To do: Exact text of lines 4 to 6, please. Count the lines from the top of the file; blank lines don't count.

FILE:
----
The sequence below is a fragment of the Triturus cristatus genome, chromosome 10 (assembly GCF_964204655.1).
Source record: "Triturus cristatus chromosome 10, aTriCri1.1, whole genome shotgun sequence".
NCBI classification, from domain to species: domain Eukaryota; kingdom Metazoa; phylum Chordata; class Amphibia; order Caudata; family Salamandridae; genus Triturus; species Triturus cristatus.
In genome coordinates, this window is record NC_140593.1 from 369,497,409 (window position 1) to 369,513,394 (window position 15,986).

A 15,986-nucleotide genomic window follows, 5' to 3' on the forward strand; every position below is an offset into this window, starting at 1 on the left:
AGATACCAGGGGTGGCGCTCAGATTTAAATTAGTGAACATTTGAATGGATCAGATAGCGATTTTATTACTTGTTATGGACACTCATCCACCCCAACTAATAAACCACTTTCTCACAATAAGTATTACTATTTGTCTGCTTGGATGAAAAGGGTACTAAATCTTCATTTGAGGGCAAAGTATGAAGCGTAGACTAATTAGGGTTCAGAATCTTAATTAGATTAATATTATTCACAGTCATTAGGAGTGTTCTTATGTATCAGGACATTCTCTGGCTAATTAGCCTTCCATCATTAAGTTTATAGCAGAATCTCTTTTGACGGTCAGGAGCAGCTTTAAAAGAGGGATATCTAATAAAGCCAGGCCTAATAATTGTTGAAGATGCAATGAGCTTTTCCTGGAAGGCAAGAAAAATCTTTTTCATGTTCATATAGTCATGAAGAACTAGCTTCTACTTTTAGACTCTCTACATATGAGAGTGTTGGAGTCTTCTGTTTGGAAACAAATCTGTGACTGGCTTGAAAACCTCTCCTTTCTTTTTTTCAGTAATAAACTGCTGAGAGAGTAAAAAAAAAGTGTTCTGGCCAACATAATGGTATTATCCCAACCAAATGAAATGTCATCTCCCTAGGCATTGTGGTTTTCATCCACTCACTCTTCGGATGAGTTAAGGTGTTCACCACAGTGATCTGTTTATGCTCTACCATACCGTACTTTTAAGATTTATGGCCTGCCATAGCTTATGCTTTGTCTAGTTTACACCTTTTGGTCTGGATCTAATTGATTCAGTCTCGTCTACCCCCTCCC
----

In genome coordinates, this window is record NC_140593.1 from 369,497,409 (window position 1) to 369,513,394 (window position 15,986).

A 15,986-nucleotide genomic window follows, 5' to 3' on the forward strand; every position below is an offset into this window, starting at 1 on the left:
AGATACCAGGGGTGGCGCTCAGATTTAAATTAGTGAACATTTGAATGGATCAGATAGCGATTTTATTACTTGTTATGGACACTCATCCACCCCAACTAATAAACCACTTTCTCACAATAAGTATTACTATTTGTCTGCTTGGATGAAAAGGGTACTAAATCTTCATTTGAGGGCAAAGTATGAAGCGTAGACTAATTAGGGTTCAGAATCTTAATTAGATTAATATTATTCACAGTCATTAGGAGTGTTCTTATGTATCAGGACATTCTCTGGCTAATTAGCCTTCCATCATTAAGTTTATAGCAGAATCTCTTTTGACGGTCAGGAGCAGCTTTAAAAGAGGGATATCTAATAAAGCCAGGCCTAATAATTGTTGAAGATGCAATGAGCTTTTCCTGGAAGGCAAGAAAAATCTTTTTCATGTTCATATAGTCATGAAGAACTAGCTTCTACTTTTAGACTCTCTACATATGAGAGTGTTGGAGTCTTCTGTTTGGAAACAAATCTGTGACTGGCTTGAAAACCTCTCCTTTCTTTTTTTCAGTAATAAACTGCTGAGAGAGTAAAAAAAAAGTGTTCTGGCCAACATAATGGTATTATCCCAACCAAATGAAATGTCATCTCCCTAGGCATTGTGGTTTTCATCCACTCACTCTTCGGATGAGTTAAGGTGTTCACCACAGTGATCTGTTTATGCTCTACCATACCGTACTTTTAAGATTTATGGCCTGCCATAGCTTATGCTTTGTCTAGTTTACACCTTTTGGTCTGGATCTAATTGATTCAGTCTCGTCTACCCCCTCCC